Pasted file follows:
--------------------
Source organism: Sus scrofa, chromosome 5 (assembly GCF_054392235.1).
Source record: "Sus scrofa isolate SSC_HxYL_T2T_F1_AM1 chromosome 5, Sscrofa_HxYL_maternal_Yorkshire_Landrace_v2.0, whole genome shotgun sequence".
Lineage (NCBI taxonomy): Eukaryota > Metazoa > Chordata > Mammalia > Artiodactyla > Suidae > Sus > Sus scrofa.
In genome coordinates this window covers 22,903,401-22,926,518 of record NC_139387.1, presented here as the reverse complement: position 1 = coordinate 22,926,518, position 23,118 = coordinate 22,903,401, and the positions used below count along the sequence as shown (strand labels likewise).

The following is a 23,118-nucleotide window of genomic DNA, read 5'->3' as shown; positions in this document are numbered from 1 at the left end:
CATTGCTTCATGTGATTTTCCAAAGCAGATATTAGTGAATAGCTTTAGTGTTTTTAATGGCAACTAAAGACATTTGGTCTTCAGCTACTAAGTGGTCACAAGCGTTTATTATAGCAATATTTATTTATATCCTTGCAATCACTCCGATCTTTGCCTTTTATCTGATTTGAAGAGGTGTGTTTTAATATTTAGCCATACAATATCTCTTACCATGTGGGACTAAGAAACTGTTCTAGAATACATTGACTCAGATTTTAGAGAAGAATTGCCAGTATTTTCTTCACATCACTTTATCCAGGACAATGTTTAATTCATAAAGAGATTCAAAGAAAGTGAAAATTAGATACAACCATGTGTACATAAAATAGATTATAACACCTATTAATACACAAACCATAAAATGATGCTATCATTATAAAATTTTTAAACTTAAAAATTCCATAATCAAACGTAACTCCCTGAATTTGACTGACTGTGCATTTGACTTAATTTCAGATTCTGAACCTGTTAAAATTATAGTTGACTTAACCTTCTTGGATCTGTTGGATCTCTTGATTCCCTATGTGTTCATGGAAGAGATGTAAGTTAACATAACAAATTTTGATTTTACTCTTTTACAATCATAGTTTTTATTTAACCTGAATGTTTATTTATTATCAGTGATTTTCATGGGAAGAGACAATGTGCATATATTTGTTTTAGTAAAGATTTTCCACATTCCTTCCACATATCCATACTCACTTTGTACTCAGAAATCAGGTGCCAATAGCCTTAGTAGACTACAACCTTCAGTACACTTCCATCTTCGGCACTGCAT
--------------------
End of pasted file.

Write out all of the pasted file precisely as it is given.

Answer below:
Source organism: Sus scrofa, chromosome 5 (assembly GCF_054392235.1).
Source record: "Sus scrofa isolate SSC_HxYL_T2T_F1_AM1 chromosome 5, Sscrofa_HxYL_maternal_Yorkshire_Landrace_v2.0, whole genome shotgun sequence".
Lineage (NCBI taxonomy): Eukaryota > Metazoa > Chordata > Mammalia > Artiodactyla > Suidae > Sus > Sus scrofa.
In genome coordinates this window covers 22,903,401-22,926,518 of record NC_139387.1, presented here as the reverse complement: position 1 = coordinate 22,926,518, position 23,118 = coordinate 22,903,401, and the positions used below count along the sequence as shown (strand labels likewise).

The following is a 23,118-nucleotide window of genomic DNA, read 5'->3' as shown; positions in this document are numbered from 1 at the left end:
CATTGCTTCATGTGATTTTCCAAAGCAGATATTAGTGAATAGCTTTAGTGTTTTTAATGGCAACTAAAGACATTTGGTCTTCAGCTACTAAGTGGTCACAAGCGTTTATTATAGCAATATTTATTTATATCCTTGCAATCACTCCGATCTTTGCCTTTTATCTGATTTGAAGAGGTGTGTTTTAATATTTAGCCATACAATATCTCTTACCATGTGGGACTAAGAAACTGTTCTAGAATACATTGACTCAGATTTTAGAGAAGAATTGCCAGTATTTTCTTCACATCACTTTATCCAGGACAATGTTTAATTCATAAAGAGATTCAAAGAAAGTGAAAATTAGATACAACCATGTGTACATAAAATAGATTATAACACCTATTAATACACAAACCATAAAATGATGCTATCATTATAAAATTTTTAAACTTAAAAATTCCATAATCAAACGTAACTCCCTGAATTTGACTGACTGTGCATTTGACTTAATTTCAGATTCTGAACCTGTTAAAATTATAGTTGACTTAACCTTCTTGGATCTGTTGGATCTCTTGATTCCCTATGTGTTCATGGAAGAGATGTAAGTTAACATAACAAATTTTGATTTTACTCTTTTACAATCATAGTTTTTATTTAACCTGAATGTTTATTTATTATCAGTGATTTTCATGGGAAGAGACAATGTGCATATATTTGTTTTAGTAAAGATTTTCCACATTCCTTCCACATATCCATACTCACTTTGTACTCAGAAATCAGGTGCCAATAGCCTTAGTAGACTACAACCTTCAGTACACTTCCATCTTCGGCACTGCAT